Archive | Europe and Central Asia RSS feed for this section

What’s next for Ukraine?

Ukraine said it planned to confiscate $290 million of assets believed to be stolen through corruption in 2016. So far they’ve recovered and returned to state budget just $5,683. While that’s a tiny improvement from $3,813 recovered last year, it shows the struggling country has a long way to go before it can successfully recover […]

Read full story Comments { 0 }
Photo by Derek Gavey/ Flickr

Pharma companies in Slovakia: Uncovering conflicts of interest

Two years ago, the leading German pharmaceutical company, Boehringer Ingelheim, applied to Slovak authorities for its new anti-diabetes drug, Synjardy, to be covered by health insurance.  Drug manufacturers are keen for their medicine to be covered since it would reduce its price and therefore could sell more. Boehringer estimated in its application that within four […]

Read full story Comments { 0 }

Cleaning up Georgia’s elections

Georgians are getting the message: elections are important and tampering with the process has consequences. This year, there were fewer violations, leading to a cleaner election. It was hard work, however. From when the election process started in June to when people went to the polls on 8 October, Transparency International Georgia was on the […]

Read full story Comments { 0 }

Anti-corruption and happiness go hand in hand

There is a clear link between the level of corruption in a country and people’s attitude to corruption. If you shrug your shoulders and accept there’s little to be done, corruption remains high and you are unhappy. If corruption makes you angry and you do something constructive about it, like pass laws and prosecute the […]

Read full story Comments { 1 }

Does Ukraine merit a new handout?

Yesterday the International Monetary Fund approved a further bailout of more than US$1 billion for Ukraine, a country trying to deal with an aggressive eastern neighbour and a ruling elite compromised by corruption. If the decision to resume payments was based on the normal loan conditions, the outcome would have been an obvious no. Ukrainian […]

Read full story Comments { 2 }

Reconstruction in Italy: We need transparency and monitoring activities 

It’s true, “Italians do their best in moments of emergency.” Italy’s Prime Minister Matteo Renzi said it after the earthquake that devastated central Italy on 24 August. Italy’s President echoed the Prime Minister and we all tell it to ourselves every time that the images remind us that we are a country that rolls up […]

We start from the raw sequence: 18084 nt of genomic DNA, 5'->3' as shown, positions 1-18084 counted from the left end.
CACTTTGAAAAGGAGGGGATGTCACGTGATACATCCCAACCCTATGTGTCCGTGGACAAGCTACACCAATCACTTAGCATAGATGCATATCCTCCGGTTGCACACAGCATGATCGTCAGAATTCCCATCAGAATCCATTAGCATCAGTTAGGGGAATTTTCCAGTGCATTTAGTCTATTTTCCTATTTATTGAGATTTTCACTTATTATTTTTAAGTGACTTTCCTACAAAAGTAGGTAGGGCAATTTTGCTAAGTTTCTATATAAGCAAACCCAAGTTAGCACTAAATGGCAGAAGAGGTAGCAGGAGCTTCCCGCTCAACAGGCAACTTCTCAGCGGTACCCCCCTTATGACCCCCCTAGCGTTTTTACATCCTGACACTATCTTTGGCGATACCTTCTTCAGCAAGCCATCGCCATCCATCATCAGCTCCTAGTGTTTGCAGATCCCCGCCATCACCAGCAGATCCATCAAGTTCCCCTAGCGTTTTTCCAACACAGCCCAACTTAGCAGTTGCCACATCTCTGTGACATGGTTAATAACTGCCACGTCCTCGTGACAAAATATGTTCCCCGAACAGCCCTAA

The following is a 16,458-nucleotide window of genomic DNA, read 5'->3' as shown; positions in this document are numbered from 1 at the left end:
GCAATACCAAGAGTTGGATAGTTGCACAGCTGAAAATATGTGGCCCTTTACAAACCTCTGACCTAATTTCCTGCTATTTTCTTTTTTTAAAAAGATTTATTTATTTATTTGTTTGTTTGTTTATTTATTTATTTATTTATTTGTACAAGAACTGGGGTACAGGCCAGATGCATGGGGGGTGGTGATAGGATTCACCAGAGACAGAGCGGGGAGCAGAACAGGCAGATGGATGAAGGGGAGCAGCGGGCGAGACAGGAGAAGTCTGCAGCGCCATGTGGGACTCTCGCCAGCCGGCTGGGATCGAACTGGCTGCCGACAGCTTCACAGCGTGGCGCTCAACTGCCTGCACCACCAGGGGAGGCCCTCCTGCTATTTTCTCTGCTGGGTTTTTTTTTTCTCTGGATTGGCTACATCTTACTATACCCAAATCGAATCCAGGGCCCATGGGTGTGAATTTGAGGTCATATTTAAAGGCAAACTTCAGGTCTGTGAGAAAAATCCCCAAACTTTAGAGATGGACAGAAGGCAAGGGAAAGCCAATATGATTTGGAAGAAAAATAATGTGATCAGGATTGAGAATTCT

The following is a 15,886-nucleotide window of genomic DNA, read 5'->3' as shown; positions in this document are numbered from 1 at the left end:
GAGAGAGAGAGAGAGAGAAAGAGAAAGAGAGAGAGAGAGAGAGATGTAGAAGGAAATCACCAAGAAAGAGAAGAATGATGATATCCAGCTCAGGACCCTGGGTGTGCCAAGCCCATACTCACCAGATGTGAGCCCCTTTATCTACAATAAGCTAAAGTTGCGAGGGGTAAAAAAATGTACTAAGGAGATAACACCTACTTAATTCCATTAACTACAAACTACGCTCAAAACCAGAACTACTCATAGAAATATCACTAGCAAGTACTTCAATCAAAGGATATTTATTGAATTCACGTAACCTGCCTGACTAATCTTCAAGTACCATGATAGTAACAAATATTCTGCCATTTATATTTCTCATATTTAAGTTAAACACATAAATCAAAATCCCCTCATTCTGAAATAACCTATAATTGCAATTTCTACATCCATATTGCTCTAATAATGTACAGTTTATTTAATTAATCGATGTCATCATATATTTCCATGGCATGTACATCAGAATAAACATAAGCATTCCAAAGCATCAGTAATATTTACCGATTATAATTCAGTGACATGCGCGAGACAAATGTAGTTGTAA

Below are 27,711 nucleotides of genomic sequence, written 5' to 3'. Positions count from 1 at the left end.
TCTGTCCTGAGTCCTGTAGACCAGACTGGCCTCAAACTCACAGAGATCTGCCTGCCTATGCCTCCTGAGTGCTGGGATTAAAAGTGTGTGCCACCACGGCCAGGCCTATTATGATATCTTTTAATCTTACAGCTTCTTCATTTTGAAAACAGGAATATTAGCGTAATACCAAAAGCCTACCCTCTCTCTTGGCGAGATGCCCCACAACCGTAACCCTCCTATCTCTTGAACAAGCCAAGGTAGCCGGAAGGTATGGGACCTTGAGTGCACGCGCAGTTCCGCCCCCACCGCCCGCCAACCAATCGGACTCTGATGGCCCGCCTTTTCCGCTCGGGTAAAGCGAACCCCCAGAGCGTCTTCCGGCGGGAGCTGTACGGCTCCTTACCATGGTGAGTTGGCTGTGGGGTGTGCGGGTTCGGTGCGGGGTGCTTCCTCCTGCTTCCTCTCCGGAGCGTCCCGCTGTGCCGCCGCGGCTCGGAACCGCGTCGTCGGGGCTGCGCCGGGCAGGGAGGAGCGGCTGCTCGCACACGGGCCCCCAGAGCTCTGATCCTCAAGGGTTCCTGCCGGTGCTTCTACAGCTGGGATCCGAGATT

Read full story Comments { 0 }
Image, Courtesy of TI Italy

Thousands of citizens support whistleblower protection law in Italy – you can join them!

No country can fight corruption seriously unless the people who have the courage to speak out are protected. That’s why Transparency International Italy and Riparte il Futuro, an important anti-corruption association, launched our petition on 20 July calling on the Senate to stop stalling and approve whistleblower protection legislation now. A draft law, based on […]

Read full story Comments { 1 }

New whistleblower protection law in France not yet fit for purpose

Michel Sapin, the French Minister of Finance, promised to deliver a comprehensive anti-corruption law that included protection for those courageous enough to speak out against corruption and malpractice. The minister set the bar high when he said that the law should “cover all possible situations… and here, I obviously think of situations like the one […]

Read full story Comments { 1 }

The $6.5 million apartment on Starovolynskaya Street

How is it possible for the extended family of Russian politicians and civil servants to get a $6.5 million apartment situated in the Moscow equivalent of millionaires’ row? That was the question that came to mind when we started investigating 15 Starovolynskaya Street and the Rogozin family. Dmitry Rogozin is Deputy Prime Minister and in charge of the Ministry […]

Read full story Comments { 0 }

A new win for Ukraine in fighting corruption

On 15 March 2016, 278 Ukrainian MPs voted to approve a new e-declarations law called No.3755. The law will oblige public servants, politicians, managers of state and communal enterprises, and other employees who are paid from state budget such as doctors and teachers, to declare their full income and assets. It also requires them to […]

Read full story Comments { 0 }